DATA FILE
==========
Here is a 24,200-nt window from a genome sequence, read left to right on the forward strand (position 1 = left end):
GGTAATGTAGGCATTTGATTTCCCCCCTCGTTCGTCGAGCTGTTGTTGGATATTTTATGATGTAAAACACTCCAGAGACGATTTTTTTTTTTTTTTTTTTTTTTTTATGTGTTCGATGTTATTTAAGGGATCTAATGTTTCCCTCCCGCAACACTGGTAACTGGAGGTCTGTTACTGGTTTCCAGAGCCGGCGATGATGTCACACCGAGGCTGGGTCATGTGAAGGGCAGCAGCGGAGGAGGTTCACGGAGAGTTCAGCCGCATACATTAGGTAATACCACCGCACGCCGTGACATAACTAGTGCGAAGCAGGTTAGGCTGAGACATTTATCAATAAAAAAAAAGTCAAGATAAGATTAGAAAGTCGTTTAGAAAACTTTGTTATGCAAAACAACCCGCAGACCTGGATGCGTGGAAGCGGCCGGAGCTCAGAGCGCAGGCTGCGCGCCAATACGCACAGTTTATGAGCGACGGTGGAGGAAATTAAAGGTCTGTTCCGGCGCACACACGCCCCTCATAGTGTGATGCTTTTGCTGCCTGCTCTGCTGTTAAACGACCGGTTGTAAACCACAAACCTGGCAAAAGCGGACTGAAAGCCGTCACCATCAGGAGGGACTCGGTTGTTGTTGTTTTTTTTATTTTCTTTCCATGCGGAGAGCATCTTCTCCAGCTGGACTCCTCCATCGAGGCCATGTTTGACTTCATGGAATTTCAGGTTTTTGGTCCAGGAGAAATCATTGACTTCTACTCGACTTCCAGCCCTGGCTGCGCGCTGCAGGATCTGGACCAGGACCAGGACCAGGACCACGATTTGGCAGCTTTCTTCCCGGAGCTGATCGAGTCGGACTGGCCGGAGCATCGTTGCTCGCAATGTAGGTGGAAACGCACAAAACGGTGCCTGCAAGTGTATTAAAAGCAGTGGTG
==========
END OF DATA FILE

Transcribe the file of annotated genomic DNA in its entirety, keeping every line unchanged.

Here is a 24,200-nt window from a genome sequence, read left to right on the forward strand (position 1 = left end):
GGTAATGTAGGCATTTGATTTCCCCCCTCGTTCGTCGAGCTGTTGTTGGATATTTTATGATGTAAAACACTCCAGAGACGATTTTTTTTTTTTTTTTTTTTTTTTTATGTGTTCGATGTTATTTAAGGGATCTAATGTTTCCCTCCCGCAACACTGGTAACTGGAGGTCTGTTACTGGTTTCCAGAGCCGGCGATGATGTCACACCGAGGCTGGGTCATGTGAAGGGCAGCAGCGGAGGAGGTTCACGGAGAGTTCAGCCGCATACATTAGGTAATACCACCGCACGCCGTGACATAACTAGTGCGAAGCAGGTTAGGCTGAGACATTTATCAATAAAAAAAAAGTCAAGATAAGATTAGAAAGTCGTTTAGAAAACTTTGTTATGCAAAACAACCCGCAGACCTGGATGCGTGGAAGCGGCCGGAGCTCAGAGCGCAGGCTGCGCGCCAATACGCACAGTTTATGAGCGACGGTGGAGGAAATTAAAGGTCTGTTCCGGCGCACACACGCCCCTCATAGTGTGATGCTTTTGCTGCCTGCTCTGCTGTTAAACGACCGGTTGTAAACCACAAACCTGGCAAAAGCGGACTGAAAGCCGTCACCATCAGGAGGGACTCGGTTGTTGTTGTTTTTTTTATTTTCTTTCCATGCGGAGAGCATCTTCTCCAGCTGGACTCCTCCATCGAGGCCATGTTTGACTTCATGGAATTTCAGGTTTTTGGTCCAGGAGAAATCATTGACTTCTACTCGACTTCCAGCCCTGGCTGCGCGCTGCAGGATCTGGACCAGGACCAGGACCAGGACCACGATTTGGCAGCTTTCTTCCCGGAGCTGATCGAGTCGGACTGGCCGGAGCATCGTTGCTCGCAATGTAGGTGGAAACGCACAAAACGGTGCCTGCAAGTGTATTAAAAGCAGTGGTG